Retaining rings 63, 64 are fabricated of a material such as stainless steel. The stainless steel can be either magnetic or non-magnetic, depending upon the material to be deposited and the application for which the reactor is to be used.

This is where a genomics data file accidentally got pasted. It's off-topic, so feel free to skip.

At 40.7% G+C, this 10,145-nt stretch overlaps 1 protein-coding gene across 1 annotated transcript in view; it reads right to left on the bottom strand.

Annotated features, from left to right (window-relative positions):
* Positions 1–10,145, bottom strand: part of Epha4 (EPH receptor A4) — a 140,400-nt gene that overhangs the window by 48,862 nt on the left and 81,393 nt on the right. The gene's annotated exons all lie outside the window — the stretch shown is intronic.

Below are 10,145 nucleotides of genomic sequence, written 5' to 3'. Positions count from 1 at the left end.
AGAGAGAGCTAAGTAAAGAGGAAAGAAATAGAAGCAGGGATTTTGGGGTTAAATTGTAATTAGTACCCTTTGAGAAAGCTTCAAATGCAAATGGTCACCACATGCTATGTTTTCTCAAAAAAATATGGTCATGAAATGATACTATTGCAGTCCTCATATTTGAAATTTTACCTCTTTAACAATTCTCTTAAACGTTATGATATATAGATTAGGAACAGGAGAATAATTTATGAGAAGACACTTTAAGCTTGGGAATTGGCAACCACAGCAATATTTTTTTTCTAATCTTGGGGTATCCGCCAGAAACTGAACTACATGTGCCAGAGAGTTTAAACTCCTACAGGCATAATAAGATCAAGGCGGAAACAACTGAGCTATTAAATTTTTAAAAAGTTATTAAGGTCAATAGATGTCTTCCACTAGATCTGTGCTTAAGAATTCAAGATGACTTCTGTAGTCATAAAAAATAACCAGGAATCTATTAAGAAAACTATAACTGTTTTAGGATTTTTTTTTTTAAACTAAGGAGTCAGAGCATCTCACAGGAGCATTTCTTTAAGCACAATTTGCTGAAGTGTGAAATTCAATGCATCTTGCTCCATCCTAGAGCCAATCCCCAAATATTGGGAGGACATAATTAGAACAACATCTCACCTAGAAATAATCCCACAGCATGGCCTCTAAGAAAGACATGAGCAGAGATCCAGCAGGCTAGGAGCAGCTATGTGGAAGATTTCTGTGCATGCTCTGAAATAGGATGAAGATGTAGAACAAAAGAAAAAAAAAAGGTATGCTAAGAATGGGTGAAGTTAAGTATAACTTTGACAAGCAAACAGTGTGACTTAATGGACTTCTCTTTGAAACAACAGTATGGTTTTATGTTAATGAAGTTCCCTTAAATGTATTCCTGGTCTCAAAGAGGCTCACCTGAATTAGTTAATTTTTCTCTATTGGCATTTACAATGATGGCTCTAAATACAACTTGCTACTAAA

A cooling passageway 76 is formed on the back side of pole cap 41 between spacer 43 and the pole cap. This passageway has a generally annular configuration and is formed in part by a recessed area on the back side of the pole cap. This recessed area has an annular bottom wall 77 which is parallel to the front surface of the cap, a conically tapered outer side wall 78, and an inner side wall 79 which is chamfered toward its outer end. The depth of the recessed area is approximately three-fourths of the thickness of the pole cap, which means that the portion of the cap between the passageway and the target is only about one-fourth as thick as the rest of the cap. This provides a better transfer of heat between the target mounted on the front side of the cap and the coolant in the passageway since the target is closer to the coolant yet totally isolated from it. O-rings 83, 84 provide a liquid-tight seal between the front cap and the remainder of the pole structure on the inner and outer sides of the passageway. The thin area of the pole cap is also readily saturated by the magnetic field produced by energization of coil 46, allowing for a higher magnetic field in the area in front of the target.